Iraqi Prime Minister Adil Abdul-Mahdi revealed on January 5 that the late General Qassem Soleimani was in Baghdad on request from Iraq in order to respond to Saudi Arabia regarding de-escalation proposals, in what can be considered a peace mission rather than one aimed at planning attacks on Americans, as U.S. media and government sources have continued to repeat.
Abdul-Mahdi was scheduled to meet with Soleimani on Friday, the same day he and six others were killed at the Baghdad airport. Continue reading →
Just 24 hours after claiming he isn’t seeking war with Iran, President Donald Trump Saturday night threatened that the U.S. is prepared to strike “52 Iranian sites” if Tehran retaliates for the assassination of General Qasem Soleimani.
“Iran is talking very boldly about targeting certain USA assets as revenge,” Trump wrote in a series of tweets. “Let this serve as a WARNING that if Iran strikes any Americans, or American assets, we have targeted 52 Iranian sites (representing the 52 American hostages taken by Iran many years ago), some at a very high level and important to Iran and the Iranian culture, and those targets, and Iran itself, WILL BE HIT VERY FAST AND VERY HARD. The USA wants no more threats!” Continue reading →
Karl Rove and Ari Fleischer, senior adviser and White House press secretary under the George W. Bush administration, appeared on Fox News Thursday night in the hours after the Trump administration assassinated top Iranian military official Qasem Soleimani. (Photo: Fox News/screenshot)
Trump critics and peace advocates watched in horror Thursday night and Friday morning as some of the top architects of the Iraq War took to the corporate media to spin a narrative aimed at retroactively convincing Americans that the killing of Iranian military official Qasem Soleimani was essential to the safety of the U.S.—a replica of the run-up to the Iraq War nearly two decades ago.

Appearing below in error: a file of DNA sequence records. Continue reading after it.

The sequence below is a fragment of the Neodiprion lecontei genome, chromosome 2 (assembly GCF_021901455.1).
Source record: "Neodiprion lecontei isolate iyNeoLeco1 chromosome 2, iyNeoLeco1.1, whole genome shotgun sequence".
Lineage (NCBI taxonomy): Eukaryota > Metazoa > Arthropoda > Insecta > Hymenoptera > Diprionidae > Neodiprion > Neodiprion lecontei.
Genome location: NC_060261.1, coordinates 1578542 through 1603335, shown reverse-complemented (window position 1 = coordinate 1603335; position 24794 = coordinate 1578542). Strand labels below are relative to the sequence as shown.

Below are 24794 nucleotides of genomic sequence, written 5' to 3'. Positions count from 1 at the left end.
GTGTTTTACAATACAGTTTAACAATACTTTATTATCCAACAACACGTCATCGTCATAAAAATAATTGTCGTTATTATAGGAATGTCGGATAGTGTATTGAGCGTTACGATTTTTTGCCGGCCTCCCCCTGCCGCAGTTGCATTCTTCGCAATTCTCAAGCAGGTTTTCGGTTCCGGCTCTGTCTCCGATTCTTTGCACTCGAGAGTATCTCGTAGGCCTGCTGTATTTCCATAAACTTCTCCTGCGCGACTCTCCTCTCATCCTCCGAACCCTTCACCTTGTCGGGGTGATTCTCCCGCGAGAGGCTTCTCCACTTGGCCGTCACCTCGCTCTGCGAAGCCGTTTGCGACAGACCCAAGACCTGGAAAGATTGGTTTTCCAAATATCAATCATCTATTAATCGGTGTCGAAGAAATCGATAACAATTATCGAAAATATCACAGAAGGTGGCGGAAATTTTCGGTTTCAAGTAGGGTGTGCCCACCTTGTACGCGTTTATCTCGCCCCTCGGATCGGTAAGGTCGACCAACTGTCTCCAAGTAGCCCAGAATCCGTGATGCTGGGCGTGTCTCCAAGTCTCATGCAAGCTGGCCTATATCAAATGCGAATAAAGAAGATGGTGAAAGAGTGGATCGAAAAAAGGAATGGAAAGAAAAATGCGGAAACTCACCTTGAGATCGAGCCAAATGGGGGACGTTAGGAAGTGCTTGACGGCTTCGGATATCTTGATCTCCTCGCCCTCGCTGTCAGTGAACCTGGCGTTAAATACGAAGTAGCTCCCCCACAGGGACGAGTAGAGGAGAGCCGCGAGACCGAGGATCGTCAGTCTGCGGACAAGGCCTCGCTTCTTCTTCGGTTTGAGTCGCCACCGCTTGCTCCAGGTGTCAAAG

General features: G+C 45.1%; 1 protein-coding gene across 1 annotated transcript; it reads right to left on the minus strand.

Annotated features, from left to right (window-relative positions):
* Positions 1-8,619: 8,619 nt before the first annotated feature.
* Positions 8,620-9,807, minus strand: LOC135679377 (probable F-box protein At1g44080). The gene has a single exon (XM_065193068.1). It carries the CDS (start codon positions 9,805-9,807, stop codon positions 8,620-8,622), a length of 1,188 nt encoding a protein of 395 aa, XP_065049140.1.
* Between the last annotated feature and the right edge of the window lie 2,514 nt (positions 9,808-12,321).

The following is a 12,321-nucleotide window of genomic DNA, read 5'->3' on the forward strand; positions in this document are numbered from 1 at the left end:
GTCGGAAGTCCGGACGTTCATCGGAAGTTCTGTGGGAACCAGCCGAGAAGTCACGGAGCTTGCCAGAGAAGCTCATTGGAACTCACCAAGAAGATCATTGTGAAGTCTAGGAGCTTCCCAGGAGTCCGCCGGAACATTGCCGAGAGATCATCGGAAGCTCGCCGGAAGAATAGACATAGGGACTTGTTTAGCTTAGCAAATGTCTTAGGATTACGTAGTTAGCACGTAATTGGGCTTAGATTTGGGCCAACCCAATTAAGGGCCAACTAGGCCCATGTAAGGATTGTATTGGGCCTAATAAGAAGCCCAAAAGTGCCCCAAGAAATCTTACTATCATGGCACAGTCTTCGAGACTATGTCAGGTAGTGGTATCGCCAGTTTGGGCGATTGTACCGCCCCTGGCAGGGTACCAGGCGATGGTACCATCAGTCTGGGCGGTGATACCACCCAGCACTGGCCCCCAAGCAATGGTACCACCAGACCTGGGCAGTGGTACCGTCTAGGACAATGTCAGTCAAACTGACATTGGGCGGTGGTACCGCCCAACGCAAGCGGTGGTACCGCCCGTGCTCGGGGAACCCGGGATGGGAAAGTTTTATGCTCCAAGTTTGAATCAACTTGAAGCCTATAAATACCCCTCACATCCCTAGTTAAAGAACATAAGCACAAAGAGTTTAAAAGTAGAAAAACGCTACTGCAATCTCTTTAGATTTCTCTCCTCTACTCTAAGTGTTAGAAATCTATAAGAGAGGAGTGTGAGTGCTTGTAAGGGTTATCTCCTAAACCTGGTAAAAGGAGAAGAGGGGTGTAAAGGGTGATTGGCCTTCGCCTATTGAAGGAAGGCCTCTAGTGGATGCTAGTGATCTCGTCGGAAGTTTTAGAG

Following reports that President Donald Trump ordered the airstrike that killed Soleimani, the major general of the Iranian Islamic Revolutionary Guard Corps, former George W. Bush administration officials were among those who media outlets called on to make a case for the act. Continue reading →
Thousands of Iraqis descended on the U.S. Embassy in Baghdad to protest the Trump administration’s airstrikes. (Photo: Liz Sly/Twitter)
President Donald Trump Tuesday morning accused Iran, without offering any evidence, of “orchestrating an attack” on the American embassy in Baghdad as thousands of Iraqis surrounded the building to protest U.S. airstrikes and occupation of the region.
“Iran killed an American contractor, wounding many,” Trump tweeted. “We strongly responded, and always will. Now Iran is orchestrating an attack on the U.S. Embassy in Iraq. They will be held fully responsible. In addition, we expect Iraq to use its forces to protect the Embassy, and so notified!” Continue reading →
An oil refinery in Homs, Syria. Photo: High Contrast Wikimedia/CC
Citing U.S. President Donald Trump’s openly stated plan to maintain a troop presence in Syria with the sole purpose of plundering the country’s oil reserves, a top Syrian government official said America has “absolutely no right” to the nation’s natural resources and warned of “popular opposition and operations” against foreign occupiers.